Try This Day Trip to Explore the Beauty of Kobe and the Himeji Castle From Osaka!

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  • Osaka is the third largest city in Japan after Tokyo and Yokohama and is well known for its street food, friendly locals, unusual dialect, and a huge amount of comedians. This city was visited by over nine million tourists in 2016, and it is easy to see why. As well as being a city where you can walk the streets and absorb an entirely different vibe from Tokyo, Osaka is a hub of great things to do such as the beautiful Osaka Castle, the bustling Dotonbori Street with its many shops and restaurants, and for theme park lovers, the famous Universal Studios Japan. While many may say that Osaka is more exciting at night, it is also an excellent location for day trips. If you are staying in Osaka, though, be sure to visit the surrounding areas too as Kansai has many other fantastic places to offer.

    Nara and is less than an hour away to the east, and Kobe and Himeji are an hour or two away to the west. Kyoto is also within easy reaching distance of Osaka by being less than an hour away by train. It is very easy to spend several weeks just exploring Kansai! If you are going to be in Osaka for several days, be sure to try out this perfect day trip itinerary to explore some of the Kansai area.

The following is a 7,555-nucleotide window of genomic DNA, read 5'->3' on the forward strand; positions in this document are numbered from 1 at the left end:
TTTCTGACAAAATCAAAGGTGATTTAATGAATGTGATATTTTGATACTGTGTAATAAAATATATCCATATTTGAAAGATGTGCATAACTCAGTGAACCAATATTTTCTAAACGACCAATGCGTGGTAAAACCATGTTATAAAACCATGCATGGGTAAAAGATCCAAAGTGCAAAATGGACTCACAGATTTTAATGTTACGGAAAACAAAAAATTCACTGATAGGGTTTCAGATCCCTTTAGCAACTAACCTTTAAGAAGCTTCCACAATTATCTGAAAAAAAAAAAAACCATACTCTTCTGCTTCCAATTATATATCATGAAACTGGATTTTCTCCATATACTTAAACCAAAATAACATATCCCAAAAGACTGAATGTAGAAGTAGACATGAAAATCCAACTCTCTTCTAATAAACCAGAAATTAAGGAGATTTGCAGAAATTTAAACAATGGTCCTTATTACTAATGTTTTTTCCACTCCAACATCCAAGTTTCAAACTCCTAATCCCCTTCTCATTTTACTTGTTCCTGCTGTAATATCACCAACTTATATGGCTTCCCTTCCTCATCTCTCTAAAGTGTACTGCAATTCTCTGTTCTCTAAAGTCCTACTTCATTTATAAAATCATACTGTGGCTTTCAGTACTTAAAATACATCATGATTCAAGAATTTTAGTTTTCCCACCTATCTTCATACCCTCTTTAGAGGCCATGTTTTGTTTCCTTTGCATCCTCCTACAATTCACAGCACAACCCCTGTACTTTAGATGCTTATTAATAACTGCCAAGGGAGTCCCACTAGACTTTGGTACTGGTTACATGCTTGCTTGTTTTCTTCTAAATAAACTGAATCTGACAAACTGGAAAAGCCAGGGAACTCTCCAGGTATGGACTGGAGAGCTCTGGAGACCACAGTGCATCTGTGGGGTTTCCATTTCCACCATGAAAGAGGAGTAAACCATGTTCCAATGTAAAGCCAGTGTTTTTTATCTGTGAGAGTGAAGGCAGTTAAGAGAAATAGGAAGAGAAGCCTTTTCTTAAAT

Kobe and Himeji

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    Kobe holds the spot for the seventh largest city in Japan and is the capital city of Hyogo Prefecture. It is a coastal town surrounded by mountains, well-loved for its high-class Kobe beef, “million-dollar landscape” from Mt. Rokko, and sake breweries. It is around an hour or two away from Osaka to the west and is ideal for a day trip. Kobe was one of the cities to open up for trade with foreigners in 1853 after the cessation of Japan’s isolation policy. It is a great add-on to a Kansai itinerary. Although Kobe has changed a lot since the Great Hanshin earthquake in 1995, the city nevertheless retains its traditional and modern charm.

    Himeji city is also in Hyogo Prefecture and the breathtaking Himeji Castle is considered to be one of the finest surviving examples of ancient Japanese architecture, surviving typhoons, the Great Hanshin earthquake, and even World War II air raid bombings. Himeji Castle has been named a UNESCO World Heritage Site.

    This day trip itinerary covers Himeji Castle in the morning, followed by Kobe Motomachi and Sannomiya in the early afternoon. After that, you can take a walk or a bus ride to Kitano Iijinkan, the European quarters where the early foreign settlers lived. Return to Osaka in the evening for the specialty local street grub of grilled octopus dough balls (takoyaki), deep fried skewers (kushikatsu), Japanese savory pancakes (okonomiyaki), ramen noodles, and a selfie with one of Osaka’s famous landmarks, the Glico running man.

    How to Get There